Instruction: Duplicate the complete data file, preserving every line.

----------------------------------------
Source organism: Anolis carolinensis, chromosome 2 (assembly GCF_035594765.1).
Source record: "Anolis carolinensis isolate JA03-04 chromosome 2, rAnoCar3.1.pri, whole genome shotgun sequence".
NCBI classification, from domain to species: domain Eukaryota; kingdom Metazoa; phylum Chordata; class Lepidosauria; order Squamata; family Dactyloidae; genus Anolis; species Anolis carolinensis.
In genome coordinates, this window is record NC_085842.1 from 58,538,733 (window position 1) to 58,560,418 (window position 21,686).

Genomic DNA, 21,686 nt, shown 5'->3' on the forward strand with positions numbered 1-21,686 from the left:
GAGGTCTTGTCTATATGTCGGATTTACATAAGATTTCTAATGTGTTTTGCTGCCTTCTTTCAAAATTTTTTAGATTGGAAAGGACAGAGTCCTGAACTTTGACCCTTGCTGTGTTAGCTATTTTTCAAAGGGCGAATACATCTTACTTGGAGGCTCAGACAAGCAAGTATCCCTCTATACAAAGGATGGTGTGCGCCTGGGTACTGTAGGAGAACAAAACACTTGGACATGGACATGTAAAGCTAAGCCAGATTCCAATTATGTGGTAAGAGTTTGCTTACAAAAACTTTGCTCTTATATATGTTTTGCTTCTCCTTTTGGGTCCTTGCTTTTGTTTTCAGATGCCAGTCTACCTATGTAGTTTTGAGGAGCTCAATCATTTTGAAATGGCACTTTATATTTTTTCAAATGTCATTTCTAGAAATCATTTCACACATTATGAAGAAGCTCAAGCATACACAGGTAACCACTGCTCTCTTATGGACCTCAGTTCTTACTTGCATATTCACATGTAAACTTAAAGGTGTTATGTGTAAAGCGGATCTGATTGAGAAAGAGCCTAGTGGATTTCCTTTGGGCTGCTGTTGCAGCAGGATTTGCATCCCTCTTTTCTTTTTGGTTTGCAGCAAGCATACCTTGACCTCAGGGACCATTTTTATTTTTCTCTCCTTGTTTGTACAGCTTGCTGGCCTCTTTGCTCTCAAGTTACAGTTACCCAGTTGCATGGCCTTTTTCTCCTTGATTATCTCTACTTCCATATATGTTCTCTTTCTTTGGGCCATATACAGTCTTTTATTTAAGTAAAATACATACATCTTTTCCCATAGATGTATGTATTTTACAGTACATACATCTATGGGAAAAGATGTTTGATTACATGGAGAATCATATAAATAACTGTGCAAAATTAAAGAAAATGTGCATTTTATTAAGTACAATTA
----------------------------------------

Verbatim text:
Source organism: Anolis carolinensis, chromosome 2 (assembly GCF_035594765.1).
Source record: "Anolis carolinensis isolate JA03-04 chromosome 2, rAnoCar3.1.pri, whole genome shotgun sequence".
NCBI classification, from domain to species: domain Eukaryota; kingdom Metazoa; phylum Chordata; class Lepidosauria; order Squamata; family Dactyloidae; genus Anolis; species Anolis carolinensis.
In genome coordinates, this window is record NC_085842.1 from 58,538,733 (window position 1) to 58,560,418 (window position 21,686).

Genomic DNA, 21,686 nt, shown 5'->3' on the forward strand with positions numbered 1-21,686 from the left:
GAGGTCTTGTCTATATGTCGGATTTACATAAGATTTCTAATGTGTTTTGCTGCCTTCTTTCAAAATTTTTTAGATTGGAAAGGACAGAGTCCTGAACTTTGACCCTTGCTGTGTTAGCTATTTTTCAAAGGGCGAATACATCTTACTTGGAGGCTCAGACAAGCAAGTATCCCTCTATACAAAGGATGGTGTGCGCCTGGGTACTGTAGGAGAACAAAACACTTGGACATGGACATGTAAAGCTAAGCCAGATTCCAATTATGTGGTAAGAGTTTGCTTACAAAAACTTTGCTCTTATATATGTTTTGCTTCTCCTTTTGGGTCCTTGCTTTTGTTTTCAGATGCCAGTCTACCTATGTAGTTTTGAGGAGCTCAATCATTTTGAAATGGCACTTTATATTTTTTCAAATGTCATTTCTAGAAATCATTTCACACATTATGAAGAAGCTCAAGCATACACAGGTAACCACTGCTCTCTTATGGACCTCAGTTCTTACTTGCATATTCACATGTAAACTTAAAGGTGTTATGTGTAAAGCGGATCTGATTGAGAAAGAGCCTAGTGGATTTCCTTTGGGCTGCTGTTGCAGCAGGATTTGCATCCCTCTTTTCTTTTTGGTTTGCAGCAAGCATACCTTGACCTCAGGGACCATTTTTATTTTTCTCTCCTTGTTTGTACAGCTTGCTGGCCTCTTTGCTCTCAAGTTACAGTTACCCAGTTGCATGGCCTTTTTCTCCTTGATTATCTCTACTTCCATATATGTTCTCTTTCTTTGGGCCATATACAGTCTTTTATTTAAGTAAAATACATACATCTTTTCCCATAGATGTATGTATTTTACAGTACATACATCTATGGGAAAAGATGTTTGATTACATGGAGAATCATATAAATAACTGTGCAAAATTAAAGAAAATGTGCATTTTATTAAGTACAATTA